WASHINGTON, D.C. --- Two South Asian nations, Pakistan and India, have had a sometimes tense relationship since they were created nearly 60 years ago. Now both countries are nuclear capable, raising the stakes to a far deadlier level.
In 1998, Pakistan joined the small group of nuclear-capable states, 24 years after its neighbor, India, exploded its first nuclear device. Now both countries are watching each other warily as each works to expand its atomic arsenal.
Both countries have been secretive about their nuclear weapons stockpiles. But the Federation of American Scientists estimates that India has 30-to-35 nuclear bombs and warheads, while Pakistan has between 24 and 48 made from enriched uranium and perhaps three-to-five more powerful plutonium-based weapons.
Pakistan's strategic nuclear program was recently spotlighted in a report by researcher David Albright at the Washington-based Institute for Science and International Security. He says his study of satellite photos of Pakistan's Khushab nuclear facility now under construction indicates that it could become a major source of material for nuclear weapons.
"The analysis came to the conclusion that Pakistan was building a [nuclear] reactor [containment] vessel, the basic structure that defines its size, and that it's quite a large reactor to hold nuclear fuel," says Albright. "And therefore, if they do that, then their [reactor] power is going to be quite substantial."
Albright contends that the Khushab facility could produce more than 200 kilograms of plutonium each year, enough for Pakistan to build at least 40 nuclear weapons.
Immediately after Albright released his analysis, others discounted it. U.S. National Security Council official Frederick Jones says the U.S. government thinks the Khushab reactor will be smaller and less capable than Albright contends.
But nuclear weapons analyst Paul Leventhal, at the independent Nuclear Control Institute in Washington, agrees with Albright's contention that the Khushab facility could be used for military purposes.
"David Albright's information, while it was off by a substantial margin in terms of the size of the reactor, did nonetheless reveal that there is a new plutonium production reactor that Pakistan is working on to significantly increase Pakistan's ability to produce plutonium for weapons," says Albright.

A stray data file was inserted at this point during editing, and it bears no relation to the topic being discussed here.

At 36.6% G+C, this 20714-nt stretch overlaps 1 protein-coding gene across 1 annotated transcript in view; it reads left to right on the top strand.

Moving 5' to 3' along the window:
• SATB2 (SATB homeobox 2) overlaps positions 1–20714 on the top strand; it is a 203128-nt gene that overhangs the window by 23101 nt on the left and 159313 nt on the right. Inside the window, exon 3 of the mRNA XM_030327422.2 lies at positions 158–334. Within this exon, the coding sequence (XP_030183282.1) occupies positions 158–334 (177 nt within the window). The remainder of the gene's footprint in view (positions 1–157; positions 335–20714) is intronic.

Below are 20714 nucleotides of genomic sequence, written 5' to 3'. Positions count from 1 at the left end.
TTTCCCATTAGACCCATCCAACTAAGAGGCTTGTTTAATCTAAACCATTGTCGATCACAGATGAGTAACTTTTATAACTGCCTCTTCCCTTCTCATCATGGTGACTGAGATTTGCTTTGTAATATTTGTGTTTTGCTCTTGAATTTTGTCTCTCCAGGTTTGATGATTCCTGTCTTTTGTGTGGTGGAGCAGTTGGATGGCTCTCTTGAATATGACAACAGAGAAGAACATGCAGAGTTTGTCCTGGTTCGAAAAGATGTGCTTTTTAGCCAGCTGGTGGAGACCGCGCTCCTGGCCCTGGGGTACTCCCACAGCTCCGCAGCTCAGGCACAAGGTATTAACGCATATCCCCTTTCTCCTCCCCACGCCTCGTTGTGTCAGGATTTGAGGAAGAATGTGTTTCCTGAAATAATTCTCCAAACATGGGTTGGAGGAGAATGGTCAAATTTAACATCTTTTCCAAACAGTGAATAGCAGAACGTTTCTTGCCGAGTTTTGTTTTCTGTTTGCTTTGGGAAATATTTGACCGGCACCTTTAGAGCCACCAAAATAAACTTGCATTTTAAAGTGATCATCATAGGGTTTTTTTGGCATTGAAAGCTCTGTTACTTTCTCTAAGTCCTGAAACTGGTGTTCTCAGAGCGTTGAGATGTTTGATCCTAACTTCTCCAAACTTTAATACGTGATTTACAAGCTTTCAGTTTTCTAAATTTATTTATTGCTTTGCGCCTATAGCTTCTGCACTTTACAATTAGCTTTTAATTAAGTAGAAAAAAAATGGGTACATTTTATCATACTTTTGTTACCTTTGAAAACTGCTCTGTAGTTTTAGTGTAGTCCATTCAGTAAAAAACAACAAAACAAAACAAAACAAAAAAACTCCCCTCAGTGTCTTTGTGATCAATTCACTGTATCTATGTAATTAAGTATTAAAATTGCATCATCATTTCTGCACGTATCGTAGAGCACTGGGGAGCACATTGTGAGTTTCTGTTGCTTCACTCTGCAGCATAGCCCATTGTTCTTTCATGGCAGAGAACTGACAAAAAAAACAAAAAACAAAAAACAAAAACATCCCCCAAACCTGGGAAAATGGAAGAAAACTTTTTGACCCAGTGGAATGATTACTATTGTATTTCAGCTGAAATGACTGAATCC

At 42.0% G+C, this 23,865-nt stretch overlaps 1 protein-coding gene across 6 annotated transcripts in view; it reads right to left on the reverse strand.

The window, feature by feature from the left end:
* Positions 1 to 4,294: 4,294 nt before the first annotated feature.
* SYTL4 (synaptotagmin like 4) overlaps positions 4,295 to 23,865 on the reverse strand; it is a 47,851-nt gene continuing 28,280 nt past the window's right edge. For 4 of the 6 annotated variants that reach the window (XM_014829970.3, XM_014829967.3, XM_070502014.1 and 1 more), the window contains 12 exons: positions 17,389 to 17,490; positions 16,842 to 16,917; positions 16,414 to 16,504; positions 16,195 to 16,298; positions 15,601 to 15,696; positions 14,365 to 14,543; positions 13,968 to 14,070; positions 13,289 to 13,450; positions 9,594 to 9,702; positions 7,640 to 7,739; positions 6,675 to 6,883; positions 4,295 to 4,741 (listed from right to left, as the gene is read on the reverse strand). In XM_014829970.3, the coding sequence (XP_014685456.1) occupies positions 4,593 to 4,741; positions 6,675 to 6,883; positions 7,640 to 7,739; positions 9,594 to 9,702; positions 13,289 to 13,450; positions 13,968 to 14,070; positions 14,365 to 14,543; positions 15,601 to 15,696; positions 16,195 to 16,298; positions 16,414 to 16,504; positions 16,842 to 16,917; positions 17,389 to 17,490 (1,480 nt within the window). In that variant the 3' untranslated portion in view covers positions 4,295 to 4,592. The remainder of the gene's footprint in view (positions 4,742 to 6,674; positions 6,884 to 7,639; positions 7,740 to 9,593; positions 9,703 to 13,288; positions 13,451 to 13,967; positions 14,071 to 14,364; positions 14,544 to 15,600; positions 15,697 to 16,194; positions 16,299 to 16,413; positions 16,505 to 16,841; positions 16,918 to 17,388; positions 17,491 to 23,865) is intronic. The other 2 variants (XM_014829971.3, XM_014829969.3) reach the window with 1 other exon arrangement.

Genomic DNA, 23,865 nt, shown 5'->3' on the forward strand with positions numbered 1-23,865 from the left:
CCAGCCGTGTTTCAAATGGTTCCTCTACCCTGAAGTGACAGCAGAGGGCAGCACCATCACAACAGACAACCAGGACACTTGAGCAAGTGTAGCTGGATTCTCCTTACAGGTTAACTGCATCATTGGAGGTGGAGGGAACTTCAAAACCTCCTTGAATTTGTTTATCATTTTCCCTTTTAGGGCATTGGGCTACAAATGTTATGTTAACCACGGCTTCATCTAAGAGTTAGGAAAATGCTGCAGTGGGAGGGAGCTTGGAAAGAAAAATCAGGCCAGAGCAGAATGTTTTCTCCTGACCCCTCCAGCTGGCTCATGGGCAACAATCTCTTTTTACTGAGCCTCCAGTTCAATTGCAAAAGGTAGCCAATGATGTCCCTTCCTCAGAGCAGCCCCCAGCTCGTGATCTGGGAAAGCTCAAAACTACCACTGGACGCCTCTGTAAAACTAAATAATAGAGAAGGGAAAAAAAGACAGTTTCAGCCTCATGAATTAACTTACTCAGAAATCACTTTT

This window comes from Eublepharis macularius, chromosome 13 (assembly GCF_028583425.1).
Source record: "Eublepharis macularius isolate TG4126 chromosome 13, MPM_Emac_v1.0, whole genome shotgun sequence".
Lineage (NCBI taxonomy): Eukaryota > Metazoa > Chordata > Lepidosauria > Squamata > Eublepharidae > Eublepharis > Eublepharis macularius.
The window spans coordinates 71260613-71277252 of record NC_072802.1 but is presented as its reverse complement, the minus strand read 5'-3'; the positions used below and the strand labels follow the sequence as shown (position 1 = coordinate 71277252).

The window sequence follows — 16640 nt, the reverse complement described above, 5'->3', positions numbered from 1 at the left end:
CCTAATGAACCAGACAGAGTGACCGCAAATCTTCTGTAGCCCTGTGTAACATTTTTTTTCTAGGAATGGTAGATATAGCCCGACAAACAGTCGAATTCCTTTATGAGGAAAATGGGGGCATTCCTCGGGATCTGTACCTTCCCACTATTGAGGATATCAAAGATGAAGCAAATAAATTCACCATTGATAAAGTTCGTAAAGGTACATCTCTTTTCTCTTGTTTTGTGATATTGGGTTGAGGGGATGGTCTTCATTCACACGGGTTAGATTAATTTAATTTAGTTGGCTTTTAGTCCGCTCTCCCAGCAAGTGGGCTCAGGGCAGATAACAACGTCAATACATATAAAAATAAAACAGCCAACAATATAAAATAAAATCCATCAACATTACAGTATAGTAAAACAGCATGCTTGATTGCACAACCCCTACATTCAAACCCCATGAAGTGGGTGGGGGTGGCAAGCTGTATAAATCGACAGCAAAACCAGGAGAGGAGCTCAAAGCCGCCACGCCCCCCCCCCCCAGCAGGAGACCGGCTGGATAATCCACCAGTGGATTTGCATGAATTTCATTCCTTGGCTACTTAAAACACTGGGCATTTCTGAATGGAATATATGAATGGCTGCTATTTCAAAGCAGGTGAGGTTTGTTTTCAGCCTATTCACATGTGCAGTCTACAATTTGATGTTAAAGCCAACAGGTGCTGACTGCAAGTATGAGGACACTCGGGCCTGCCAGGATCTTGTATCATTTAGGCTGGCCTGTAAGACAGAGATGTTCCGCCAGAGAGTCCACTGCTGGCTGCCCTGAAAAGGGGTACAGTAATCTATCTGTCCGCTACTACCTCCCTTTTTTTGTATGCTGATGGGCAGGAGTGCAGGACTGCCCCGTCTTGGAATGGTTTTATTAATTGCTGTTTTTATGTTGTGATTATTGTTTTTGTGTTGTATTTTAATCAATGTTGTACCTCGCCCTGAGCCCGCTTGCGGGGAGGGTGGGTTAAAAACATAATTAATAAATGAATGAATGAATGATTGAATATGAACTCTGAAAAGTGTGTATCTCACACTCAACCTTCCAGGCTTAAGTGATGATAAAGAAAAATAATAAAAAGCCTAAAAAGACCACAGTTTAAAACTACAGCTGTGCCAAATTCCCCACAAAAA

Relations with India
Pakistan's tensions with neighboring India go back nearly 60 years, and the two nations have spent considerable resources maintaining robust military forces to deter each other. And that, according to Corey Hinderstein at the Nuclear Threat Initiative monitoring group in Washington, is what motivates Pakistani President Pervez Musharraf's quest for a larger atomic arsenal.
"The Pakistanis have been behind India in their strategic arsenal of nuclear weapons. And they've been trying to catch up. Part of that is to achieve some sort of strategic [weapons] parity. But also, there are domestic and regional audiences, and the Pakistanis need to show their own population that they're not falling behind India," says Hinderstein.
If a nation's nuclear weapons are to serve as a deterrent against an attack, there has to be a way to make good on the threat to use them. India has weapons-capable aircraft and several types of ballistic missiles, including one that can carry a one-thousand kilogram payload some 2,500 kilometers.
But Michael Levi, with the Council on Foreign Relations in New York, says that in contrast, Pakistan's nuclear weapons delivery systems are more limited.
"Pakistan is certainly capable of attempting to deliver a nuclear weapon by aircraft. As far as missile delivery goes, it's unclear what their capabilities are, but they are probably not able to have a significant missile delivery," says Levi. "It probably has the capability to deliver something by truck, though that's a bit trickier to do."
Analyst Levi adds that part of Pakistan's nuclear war strategy might be to detonate atomic weapons on its own soil to slow or halt an advance by India's army.
The United States has forged a cooperation pact with India that would assist New Delhi in building nuclear power plants. But India's military nuclear program is not covered by the agreement, enabling it to avoid international scrutiny. Pakistan has expressed strong concerns about the U.S.-India agreement.
Command and Control
Islamabad's quest to build a bigger nuclear arsenal has raised the issue of Pakistan maintaining control of not only its weapons, but also the technology used to build them. Central to that concern are the activities of Abdul Qadeer Khan, often called the "father" of Pakistan's atomic bomb, who has shared nuclear information with North Korea, Libya and Iran.
Corey Hinderstein at the Nuclear Threat Initiative says the United States needs to make nuclear safeguards a top priority in its relations with Pakistan.
"Pakistan has been reluctant to turn over all of the information about the A.Q. Khan network. [For this and other reasons], proliferation is the biggest threat we face. When it comes to Pakistan, it has never been the first item on the agenda [between Washington and Islamabad]," says Hinderstein. "And unless it is, we [i.e., the United States] are not going to be able to exert influence on [Pakistani President Pervez] Musharraf, or on any Pakistani regime, to take seriously the risk of leakage or theft of their nuclear materials."
Hinderstein and other analysts also voice concern that the military, which protects Pakistan's atomic arsenal, could be weakened from within its own ranks by members aligned with extremist groups. Many analysts say that President Musharraf could also be driven from office in a coup, opening the possibility of a radical Islamist government which might use Pakistan's nuclear weapons to threaten or blackmail others. And that, they say, could make the country a source of global nuclear terrorism.